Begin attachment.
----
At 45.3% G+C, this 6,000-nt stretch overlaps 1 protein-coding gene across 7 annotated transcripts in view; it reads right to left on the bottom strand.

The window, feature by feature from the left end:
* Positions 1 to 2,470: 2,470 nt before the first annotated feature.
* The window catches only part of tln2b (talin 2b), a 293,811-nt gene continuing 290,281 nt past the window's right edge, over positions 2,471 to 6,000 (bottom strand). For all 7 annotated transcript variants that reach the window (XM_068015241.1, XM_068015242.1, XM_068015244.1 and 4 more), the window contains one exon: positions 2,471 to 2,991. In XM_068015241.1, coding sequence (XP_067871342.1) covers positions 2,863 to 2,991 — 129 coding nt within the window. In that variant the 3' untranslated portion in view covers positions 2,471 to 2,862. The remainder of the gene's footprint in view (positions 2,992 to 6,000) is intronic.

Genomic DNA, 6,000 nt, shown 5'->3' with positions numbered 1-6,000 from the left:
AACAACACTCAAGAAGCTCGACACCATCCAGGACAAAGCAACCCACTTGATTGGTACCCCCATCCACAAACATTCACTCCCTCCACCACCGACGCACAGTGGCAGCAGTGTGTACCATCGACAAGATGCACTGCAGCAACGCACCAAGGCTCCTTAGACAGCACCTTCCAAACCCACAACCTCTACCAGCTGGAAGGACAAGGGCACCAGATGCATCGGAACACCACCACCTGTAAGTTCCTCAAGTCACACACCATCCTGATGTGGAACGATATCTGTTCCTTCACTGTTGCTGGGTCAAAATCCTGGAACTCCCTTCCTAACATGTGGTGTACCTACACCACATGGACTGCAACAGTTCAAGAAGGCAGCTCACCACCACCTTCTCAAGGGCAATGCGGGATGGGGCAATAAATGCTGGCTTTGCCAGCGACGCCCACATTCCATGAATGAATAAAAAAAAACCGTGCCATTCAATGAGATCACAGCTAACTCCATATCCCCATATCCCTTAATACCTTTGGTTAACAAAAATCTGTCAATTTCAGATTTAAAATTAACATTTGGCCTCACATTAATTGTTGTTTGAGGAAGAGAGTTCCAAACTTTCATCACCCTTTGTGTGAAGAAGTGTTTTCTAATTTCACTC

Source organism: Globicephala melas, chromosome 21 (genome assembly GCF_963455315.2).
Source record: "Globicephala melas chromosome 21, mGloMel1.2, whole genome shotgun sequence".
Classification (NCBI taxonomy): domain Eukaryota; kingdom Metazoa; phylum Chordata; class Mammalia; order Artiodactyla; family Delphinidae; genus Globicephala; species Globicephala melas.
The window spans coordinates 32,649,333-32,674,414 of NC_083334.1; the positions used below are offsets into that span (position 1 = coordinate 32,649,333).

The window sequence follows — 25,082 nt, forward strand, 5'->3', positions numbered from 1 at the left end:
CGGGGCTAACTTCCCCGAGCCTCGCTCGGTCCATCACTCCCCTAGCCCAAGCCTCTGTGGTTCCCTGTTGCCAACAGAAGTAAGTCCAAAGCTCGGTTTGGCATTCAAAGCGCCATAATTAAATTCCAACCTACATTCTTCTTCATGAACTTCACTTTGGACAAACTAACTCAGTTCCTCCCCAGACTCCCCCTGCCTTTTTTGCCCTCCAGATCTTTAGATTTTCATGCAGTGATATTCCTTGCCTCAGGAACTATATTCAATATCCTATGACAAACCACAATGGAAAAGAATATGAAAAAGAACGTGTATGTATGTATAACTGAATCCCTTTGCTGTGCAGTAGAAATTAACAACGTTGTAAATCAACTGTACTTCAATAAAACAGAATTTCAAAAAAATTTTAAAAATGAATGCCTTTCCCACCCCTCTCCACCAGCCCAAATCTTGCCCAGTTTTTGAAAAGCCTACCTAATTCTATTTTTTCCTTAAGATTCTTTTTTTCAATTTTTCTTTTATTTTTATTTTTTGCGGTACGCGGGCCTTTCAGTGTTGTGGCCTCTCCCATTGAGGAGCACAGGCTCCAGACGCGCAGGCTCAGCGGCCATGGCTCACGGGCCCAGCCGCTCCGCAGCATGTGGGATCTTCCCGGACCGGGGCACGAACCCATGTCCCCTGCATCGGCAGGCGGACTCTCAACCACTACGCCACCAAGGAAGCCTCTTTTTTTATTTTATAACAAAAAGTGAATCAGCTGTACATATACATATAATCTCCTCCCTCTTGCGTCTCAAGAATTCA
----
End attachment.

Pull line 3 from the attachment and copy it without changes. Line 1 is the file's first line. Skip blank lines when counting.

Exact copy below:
* Positions 1 to 2,470: 2,470 nt before the first annotated feature.